Farming community celebrates harvest, with a cherry on top

By Trust for Public Land
Published September 26, 2018

Farming community celebrates harvest, with a cherry on top

For farm workers in eastern Washington, the start of fall means the end of the cherry season—and the conclusion of a long, hot summer harvest. 

“Cherries come on fast, and they have to be picked fast, and then they’re done,” says Teresa Bendito, a lifelong resident of Wenatchee, a small city in a valley three hours east of Seattle. “Our families work really hard during this season—they’re the crucial months for this community.”

With its abundant sunshine, mild temperatures, and reliable irrigation from snowmelt-fed rivers, the Wenatchee Valley is renowned for its fruit orchards. Orchard workers in Washington State harvested about 24 million 20-pound boxes of cherries in just a few short weeks this summer, accounting for roughly 60 percent of U.S. cherry production.

TPL Washington 2008 188.jpgThe Trust for Public Land has helped Wenatchee Valley residents preserve open and working lands surrounding the city of Wenatchee–the same lands that make this region the orchard capital of the United States.Photo credit: Darcy Kiefel

Like many in their community, Bendito’s dad works in the orchards and warehouses up and down the valley. Growing up, she’d watch him clock 16- and 20-hour days during June and July. And when she turned 16, she joined her family and friends working the harvest. “At the end of a shift, you’re exhausted. Your brain feels fried,” she says. “Everyone’s working like crazy to bring in the crop.”

All that effort, Bendito decided, calls for a celebration. So she and her mom, Teresa Zepeda-Sosa, organized a cherry festival to mark the end of another abundant harvest. On a warm evening in early August, they welcomed dozens of their fellow South Wenatchee residents to gather under the shade of old trees at Kiwanis Methow Park. There were cherry-inspired poetry readings, sack races, cherry-shaped piñatas, a cherry-eating contest, and a competition to see who could spit a cherry pit the furthest.  The main event, says Bendito, was a bake-off: “Like Iron Chef, but the secret ingredient is—of course— cherries.”

Bendito and her mom are members of Parque Padrinos, a group working to reinvigorate Kiwanis Methow Park. “In Latin American culture, padrino means godparent,” says Bendito. “They’re people you choose, and who choose to watch over you. We’re the madrinas and padrinos for this park.”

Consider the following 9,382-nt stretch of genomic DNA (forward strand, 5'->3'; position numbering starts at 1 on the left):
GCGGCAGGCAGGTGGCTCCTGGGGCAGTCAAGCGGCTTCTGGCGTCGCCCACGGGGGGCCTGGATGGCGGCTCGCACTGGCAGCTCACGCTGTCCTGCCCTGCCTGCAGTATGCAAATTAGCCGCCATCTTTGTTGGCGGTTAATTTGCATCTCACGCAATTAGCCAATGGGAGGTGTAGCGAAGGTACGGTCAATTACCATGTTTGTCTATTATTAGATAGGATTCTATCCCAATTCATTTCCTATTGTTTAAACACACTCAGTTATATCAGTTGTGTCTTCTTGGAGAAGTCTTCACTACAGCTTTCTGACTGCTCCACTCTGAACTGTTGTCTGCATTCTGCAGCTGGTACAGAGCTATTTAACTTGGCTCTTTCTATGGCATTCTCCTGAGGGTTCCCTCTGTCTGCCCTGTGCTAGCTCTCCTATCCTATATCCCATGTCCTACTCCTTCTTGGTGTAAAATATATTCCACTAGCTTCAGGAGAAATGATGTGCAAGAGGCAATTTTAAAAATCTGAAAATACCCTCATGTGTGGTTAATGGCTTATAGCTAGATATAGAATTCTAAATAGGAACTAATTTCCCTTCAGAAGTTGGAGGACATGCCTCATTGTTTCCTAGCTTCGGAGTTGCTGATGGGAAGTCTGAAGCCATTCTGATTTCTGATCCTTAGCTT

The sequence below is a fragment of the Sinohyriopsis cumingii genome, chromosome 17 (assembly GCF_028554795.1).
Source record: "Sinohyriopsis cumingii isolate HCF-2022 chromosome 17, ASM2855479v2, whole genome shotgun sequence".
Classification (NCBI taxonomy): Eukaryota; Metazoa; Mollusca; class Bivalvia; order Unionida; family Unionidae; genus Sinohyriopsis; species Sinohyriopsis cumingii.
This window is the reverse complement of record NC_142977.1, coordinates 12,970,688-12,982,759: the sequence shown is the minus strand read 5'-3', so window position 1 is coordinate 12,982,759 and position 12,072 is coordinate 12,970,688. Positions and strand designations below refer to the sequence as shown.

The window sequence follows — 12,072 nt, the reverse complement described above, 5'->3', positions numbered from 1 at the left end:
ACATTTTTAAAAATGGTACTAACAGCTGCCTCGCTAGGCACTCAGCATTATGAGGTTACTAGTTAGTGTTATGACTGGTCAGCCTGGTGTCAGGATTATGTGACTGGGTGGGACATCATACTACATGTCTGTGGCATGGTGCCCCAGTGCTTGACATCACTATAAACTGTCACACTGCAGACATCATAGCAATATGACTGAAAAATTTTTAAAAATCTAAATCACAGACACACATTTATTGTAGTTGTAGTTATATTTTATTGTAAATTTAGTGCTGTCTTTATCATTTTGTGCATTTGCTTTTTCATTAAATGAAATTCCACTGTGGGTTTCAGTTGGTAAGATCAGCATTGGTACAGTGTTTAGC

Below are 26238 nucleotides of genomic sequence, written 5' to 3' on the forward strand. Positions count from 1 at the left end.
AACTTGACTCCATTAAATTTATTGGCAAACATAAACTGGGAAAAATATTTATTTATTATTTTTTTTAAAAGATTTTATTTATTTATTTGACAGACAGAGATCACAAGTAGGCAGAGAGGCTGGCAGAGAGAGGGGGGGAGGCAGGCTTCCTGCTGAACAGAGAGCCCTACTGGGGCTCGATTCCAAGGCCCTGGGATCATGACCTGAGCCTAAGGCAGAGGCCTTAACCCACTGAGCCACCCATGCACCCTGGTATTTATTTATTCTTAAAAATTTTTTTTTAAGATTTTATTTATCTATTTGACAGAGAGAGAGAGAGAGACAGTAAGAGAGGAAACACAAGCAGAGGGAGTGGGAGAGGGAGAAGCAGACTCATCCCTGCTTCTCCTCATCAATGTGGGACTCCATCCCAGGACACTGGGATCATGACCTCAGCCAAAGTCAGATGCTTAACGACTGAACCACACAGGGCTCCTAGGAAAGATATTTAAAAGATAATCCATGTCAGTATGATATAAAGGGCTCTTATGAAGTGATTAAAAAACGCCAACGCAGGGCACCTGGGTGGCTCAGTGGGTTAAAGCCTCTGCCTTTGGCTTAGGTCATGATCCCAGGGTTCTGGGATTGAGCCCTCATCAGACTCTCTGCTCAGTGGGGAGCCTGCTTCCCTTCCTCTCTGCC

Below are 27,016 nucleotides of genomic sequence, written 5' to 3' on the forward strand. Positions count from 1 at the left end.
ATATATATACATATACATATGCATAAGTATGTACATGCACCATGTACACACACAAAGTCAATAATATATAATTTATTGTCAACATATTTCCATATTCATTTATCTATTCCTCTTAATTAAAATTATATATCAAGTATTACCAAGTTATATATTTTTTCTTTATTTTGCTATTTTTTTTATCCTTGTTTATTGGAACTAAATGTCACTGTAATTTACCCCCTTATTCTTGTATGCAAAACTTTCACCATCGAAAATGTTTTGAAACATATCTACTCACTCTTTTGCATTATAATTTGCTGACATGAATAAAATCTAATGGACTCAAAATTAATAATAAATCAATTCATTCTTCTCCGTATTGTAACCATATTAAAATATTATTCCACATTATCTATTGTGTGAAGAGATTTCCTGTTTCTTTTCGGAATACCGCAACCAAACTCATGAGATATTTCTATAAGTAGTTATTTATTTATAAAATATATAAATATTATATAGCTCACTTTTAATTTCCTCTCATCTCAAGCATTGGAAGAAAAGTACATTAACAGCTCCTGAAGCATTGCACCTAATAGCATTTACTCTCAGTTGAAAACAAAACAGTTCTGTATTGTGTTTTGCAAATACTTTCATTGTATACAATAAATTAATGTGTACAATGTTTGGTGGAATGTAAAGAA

A young woman addresses a crowdTeresa Bendito is a member of Parque Padrinos, a group of South Wenatchee residents who are working to improve Kiwanis-Methow Park. Parque Padrinos planned a cherry festival to celebrate the end of another harvest.Photo credit: Mike Bonnicksen/The Wenatchee World

Their park—one of the only public green spaces in dense, mostly Latino South Wenatchee—needs all the love it can get. Today, it’s a patchy soccer field, a basketball hoop with a ragged net, and some dated playground equipment. But the Parque Padrinos are working with The Trust for Public Land to transform the space into a green, welcoming gathering place for the whole community.

It’s a big project—especially when most of their friends and families are busy with the harvest. But by the end of next year’s cherry season, South Wenatchee residents will be able to celebrate the festival in the new, improved Kiwanis Methow Park. We’ve worked closely with the Parque Padrinos and the community to create a park design that’s perfect for big parties, from baptisms to barbecues to quinceañeras. Plans call for a turf field, an upgraded playground, more seating, and more shade. The park’s centerpiece will be a kiosko­—a pavilion designed for performances and celebrations.

“Lots of communities in Mexico have a kiosko in their central plaza,” says Bendito. “It’s where everyone gathers, kind of the heart of town. For immigrant families in Wenatchee, we hope this park will remind them of home.”

wa_wenatchee_06282018_16Wenatchee is home to a thriving tradition of ballet folklórico, a style of dance originating in Mexico. The Parque Padrinos are planning to build a kiosko in their new park–a pavilion to host dances, parties, and other community celebrations.Photo credit: Jorge Rivas

Their first annual cherry festival was a smashing success, says Bendito—and a welcome change of pace. It was great to watch parents who’d spent long hours away from home just relax, hang out with their kids and neighbors, and take a deep breath at the end of a frenetic season. “People see cherries all day, day after day—so we wanted to do something with cherries that wasn’t about work,” she says. 

Bendito’s mother, Teresa Zepeda-Sosa, agrees. She’s happy her community had a chance—and a place—to “recognize that their work is so important for Wenatchee, for this economy, and […]  for us.”

The campaign to revitalize Kiwanis Methow Park is in full swing—and we need your help to reach the goal. Learn more and donate today. 

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